Stefan Fink selects all woods himself, and he favours those that retain their
own individual character, their own special history.
As a first step,
he cuts the wooden blocks into squares and stores them for one year in a suitable
environment, to see whether it will still warp - after all, wood is a alive and
headstrong, sometimes even stubborn material.
Then, the wooden squares
are turned, pre-drilled and stored on high shelves for drying, a process which
takes another one or two years. Just like champagne bottles, the timber is turned
over up to ten times during this period and works its way up from the bottom to
the top shelf, which offers the warmest environment. Only the best-quality material
can make it through to the top without splitting. Sometimes, up to 90% of the
material does not stand this test.
About eight months after the last
treatment, the wood is fully dried and is then turned by hand into its final shape.
The next step is taking a bath: the wood is put into in a special hard oil bath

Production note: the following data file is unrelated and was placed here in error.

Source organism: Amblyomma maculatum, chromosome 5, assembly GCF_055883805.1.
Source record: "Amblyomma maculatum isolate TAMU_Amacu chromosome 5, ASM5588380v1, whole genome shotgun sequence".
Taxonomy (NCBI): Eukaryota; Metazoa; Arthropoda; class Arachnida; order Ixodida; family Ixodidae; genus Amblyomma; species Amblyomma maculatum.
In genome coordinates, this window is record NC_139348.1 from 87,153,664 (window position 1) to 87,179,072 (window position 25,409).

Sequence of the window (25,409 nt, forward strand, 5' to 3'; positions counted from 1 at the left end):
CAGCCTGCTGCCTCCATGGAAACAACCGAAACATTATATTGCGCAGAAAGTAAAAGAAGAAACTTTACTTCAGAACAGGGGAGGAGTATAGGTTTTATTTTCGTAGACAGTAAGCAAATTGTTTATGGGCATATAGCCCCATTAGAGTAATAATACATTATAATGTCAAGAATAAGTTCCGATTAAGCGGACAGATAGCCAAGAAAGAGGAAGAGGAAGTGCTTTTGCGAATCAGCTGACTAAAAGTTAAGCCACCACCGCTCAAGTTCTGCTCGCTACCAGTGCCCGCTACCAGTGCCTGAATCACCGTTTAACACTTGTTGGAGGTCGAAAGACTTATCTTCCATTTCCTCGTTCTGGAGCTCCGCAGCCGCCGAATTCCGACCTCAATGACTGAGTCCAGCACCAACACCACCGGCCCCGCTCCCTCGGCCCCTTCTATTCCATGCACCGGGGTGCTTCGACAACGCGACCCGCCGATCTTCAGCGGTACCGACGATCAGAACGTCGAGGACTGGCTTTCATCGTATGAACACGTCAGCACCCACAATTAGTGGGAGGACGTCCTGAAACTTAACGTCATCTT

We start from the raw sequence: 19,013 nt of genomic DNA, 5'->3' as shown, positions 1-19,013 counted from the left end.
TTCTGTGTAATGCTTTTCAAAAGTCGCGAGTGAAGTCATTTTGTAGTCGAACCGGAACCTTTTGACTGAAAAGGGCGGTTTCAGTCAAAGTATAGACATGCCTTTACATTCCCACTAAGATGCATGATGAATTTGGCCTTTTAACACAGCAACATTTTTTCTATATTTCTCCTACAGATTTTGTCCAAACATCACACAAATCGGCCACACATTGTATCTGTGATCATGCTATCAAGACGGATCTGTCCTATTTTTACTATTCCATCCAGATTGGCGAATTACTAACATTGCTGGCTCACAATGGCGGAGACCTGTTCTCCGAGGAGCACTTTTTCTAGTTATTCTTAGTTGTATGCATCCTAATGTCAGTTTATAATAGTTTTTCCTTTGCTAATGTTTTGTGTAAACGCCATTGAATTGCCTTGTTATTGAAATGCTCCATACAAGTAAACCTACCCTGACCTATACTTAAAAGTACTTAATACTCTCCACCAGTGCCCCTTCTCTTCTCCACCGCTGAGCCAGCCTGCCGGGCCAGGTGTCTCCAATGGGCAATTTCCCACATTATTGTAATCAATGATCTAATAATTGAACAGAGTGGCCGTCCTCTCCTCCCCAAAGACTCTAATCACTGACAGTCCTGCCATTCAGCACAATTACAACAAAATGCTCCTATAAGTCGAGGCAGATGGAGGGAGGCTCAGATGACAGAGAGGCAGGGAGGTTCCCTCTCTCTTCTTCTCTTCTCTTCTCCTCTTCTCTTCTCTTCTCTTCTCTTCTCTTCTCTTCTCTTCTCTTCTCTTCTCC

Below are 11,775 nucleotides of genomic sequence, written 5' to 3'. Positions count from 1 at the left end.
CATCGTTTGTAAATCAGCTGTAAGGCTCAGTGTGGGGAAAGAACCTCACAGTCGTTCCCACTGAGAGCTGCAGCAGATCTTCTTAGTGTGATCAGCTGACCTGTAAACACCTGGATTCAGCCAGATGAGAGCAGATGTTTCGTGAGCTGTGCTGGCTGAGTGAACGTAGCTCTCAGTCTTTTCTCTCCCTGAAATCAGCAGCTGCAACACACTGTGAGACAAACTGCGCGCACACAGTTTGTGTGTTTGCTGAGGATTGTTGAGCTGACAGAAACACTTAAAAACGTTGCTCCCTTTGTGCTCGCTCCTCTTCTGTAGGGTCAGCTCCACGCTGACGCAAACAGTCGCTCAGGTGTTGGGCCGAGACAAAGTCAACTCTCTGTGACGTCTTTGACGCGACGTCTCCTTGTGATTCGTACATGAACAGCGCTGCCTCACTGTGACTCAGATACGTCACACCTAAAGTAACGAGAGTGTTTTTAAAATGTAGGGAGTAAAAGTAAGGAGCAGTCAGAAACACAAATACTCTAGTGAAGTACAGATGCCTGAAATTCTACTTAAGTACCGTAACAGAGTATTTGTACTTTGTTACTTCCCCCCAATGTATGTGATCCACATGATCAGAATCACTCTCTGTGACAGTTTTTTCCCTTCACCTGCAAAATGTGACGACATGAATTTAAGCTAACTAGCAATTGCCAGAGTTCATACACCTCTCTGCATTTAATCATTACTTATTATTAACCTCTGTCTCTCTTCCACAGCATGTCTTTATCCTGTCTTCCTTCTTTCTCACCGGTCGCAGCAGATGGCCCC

for one day until it is completely soaked in the oil. After about seven days of
hardening, the wood is polished. An individually adjusted stainless steel grip
is mounted, and the ink feed is built in. The crowning moment of the manufacturing
process is when the handmade golden nib is added to the final product.
When such a miraculous object, created from a symbiosis of traditional craftsmanship
and state-of-the-art technology, is screwed shut, the grain of the wood of course
runs homogeneously along the full length of the fountain pen - another detail
ensured by Stefan Fink, striving for perfection. And each time you open your fountain
pen again, you will be welcomed by a soft and pleasant "plop".
all, it takes around three years, at least twelve hours of handiwork and 300 different
working steps and movements until we can admire a unique and beautiful "Fink".